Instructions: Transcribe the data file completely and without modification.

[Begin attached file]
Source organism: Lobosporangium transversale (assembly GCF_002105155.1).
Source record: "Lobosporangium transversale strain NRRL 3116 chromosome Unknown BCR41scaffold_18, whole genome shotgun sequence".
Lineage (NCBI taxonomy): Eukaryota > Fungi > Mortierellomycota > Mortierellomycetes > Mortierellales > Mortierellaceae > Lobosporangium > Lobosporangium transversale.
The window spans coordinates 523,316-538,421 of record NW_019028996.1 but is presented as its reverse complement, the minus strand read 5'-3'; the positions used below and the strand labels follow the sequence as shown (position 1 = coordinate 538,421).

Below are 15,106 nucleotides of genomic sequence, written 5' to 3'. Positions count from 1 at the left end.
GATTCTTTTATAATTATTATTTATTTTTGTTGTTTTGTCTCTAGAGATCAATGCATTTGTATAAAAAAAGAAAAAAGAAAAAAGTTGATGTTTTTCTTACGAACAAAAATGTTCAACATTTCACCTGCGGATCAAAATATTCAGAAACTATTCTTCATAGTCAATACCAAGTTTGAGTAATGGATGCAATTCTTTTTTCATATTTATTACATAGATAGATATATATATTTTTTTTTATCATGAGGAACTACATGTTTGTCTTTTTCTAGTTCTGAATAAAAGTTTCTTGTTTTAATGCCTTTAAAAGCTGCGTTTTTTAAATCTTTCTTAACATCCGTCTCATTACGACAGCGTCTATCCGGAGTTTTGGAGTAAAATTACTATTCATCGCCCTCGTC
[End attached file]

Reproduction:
Source organism: Lobosporangium transversale (assembly GCF_002105155.1).
Source record: "Lobosporangium transversale strain NRRL 3116 chromosome Unknown BCR41scaffold_18, whole genome shotgun sequence".
Lineage (NCBI taxonomy): Eukaryota > Fungi > Mortierellomycota > Mortierellomycetes > Mortierellales > Mortierellaceae > Lobosporangium > Lobosporangium transversale.
The window spans coordinates 523,316-538,421 of record NW_019028996.1 but is presented as its reverse complement, the minus strand read 5'-3'; the positions used below and the strand labels follow the sequence as shown (position 1 = coordinate 538,421).

Below are 15,106 nucleotides of genomic sequence, written 5' to 3'. Positions count from 1 at the left end.
GATTCTTTTATAATTATTATTTATTTTTGTTGTTTTGTCTCTAGAGATCAATGCATTTGTATAAAAAAAGAAAAAAGAAAAAAGTTGATGTTTTTCTTACGAACAAAAATGTTCAACATTTCACCTGCGGATCAAAATATTCAGAAACTATTCTTCATAGTCAATACCAAGTTTGAGTAATGGATGCAATTCTTTTTTCATATTTATTACATAGATAGATATATATATTTTTTTTTATCATGAGGAACTACATGTTTGTCTTTTTCTAGTTCTGAATAAAAGTTTCTTGTTTTAATGCCTTTAAAAGCTGCGTTTTTTAAATCTTTCTTAACATCCGTCTCATTACGACAGCGTCTATCCGGAGTTTTGGAGTAAAATTACTATTCATCGCCCTCGTC